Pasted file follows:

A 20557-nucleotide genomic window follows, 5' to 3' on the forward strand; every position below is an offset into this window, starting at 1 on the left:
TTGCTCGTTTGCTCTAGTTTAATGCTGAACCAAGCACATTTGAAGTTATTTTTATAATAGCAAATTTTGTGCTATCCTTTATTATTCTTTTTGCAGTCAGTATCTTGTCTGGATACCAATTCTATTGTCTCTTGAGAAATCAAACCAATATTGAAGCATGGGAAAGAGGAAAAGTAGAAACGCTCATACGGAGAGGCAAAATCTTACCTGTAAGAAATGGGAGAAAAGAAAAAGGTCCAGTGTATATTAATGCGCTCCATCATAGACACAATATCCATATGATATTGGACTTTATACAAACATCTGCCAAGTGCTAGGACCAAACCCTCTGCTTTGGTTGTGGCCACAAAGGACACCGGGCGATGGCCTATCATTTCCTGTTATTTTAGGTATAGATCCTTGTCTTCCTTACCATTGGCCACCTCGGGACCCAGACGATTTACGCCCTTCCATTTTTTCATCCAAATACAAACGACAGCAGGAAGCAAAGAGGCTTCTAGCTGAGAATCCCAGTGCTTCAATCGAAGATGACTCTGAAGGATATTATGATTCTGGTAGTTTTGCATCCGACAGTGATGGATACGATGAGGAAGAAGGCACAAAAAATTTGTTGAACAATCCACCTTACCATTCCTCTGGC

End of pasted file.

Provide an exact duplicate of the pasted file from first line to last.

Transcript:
A 20557-nucleotide genomic window follows, 5' to 3' on the forward strand; every position below is an offset into this window, starting at 1 on the left:
TTGCTCGTTTGCTCTAGTTTAATGCTGAACCAAGCACATTTGAAGTTATTTTTATAATAGCAAATTTTGTGCTATCCTTTATTATTCTTTTTGCAGTCAGTATCTTGTCTGGATACCAATTCTATTGTCTCTTGAGAAATCAAACCAATATTGAAGCATGGGAAAGAGGAAAAGTAGAAACGCTCATACGGAGAGGCAAAATCTTACCTGTAAGAAATGGGAGAAAAGAAAAAGGTCCAGTGTATATTAATGCGCTCCATCATAGACACAATATCCATATGATATTGGACTTTATACAAACATCTGCCAAGTGCTAGGACCAAACCCTCTGCTTTGGTTGTGGCCACAAAGGACACCGGGCGATGGCCTATCATTTCCTGTTATTTTAGGTATAGATCCTTGTCTTCCTTACCATTGGCCACCTCGGGACCCAGACGATTTACGCCCTTCCATTTTTTCATCCAAATACAAACGACAGCAGGAAGCAAAGAGGCTTCTAGCTGAGAATCCCAGTGCTTCAATCGAAGATGACTCTGAAGGATATTATGATTCTGGTAGTTTTGCATCCGACAGTGATGGATACGATGAGGAAGAAGGCACAAAAAATTTGTTGAACAATCCACCTTACCATTCCTCTGGC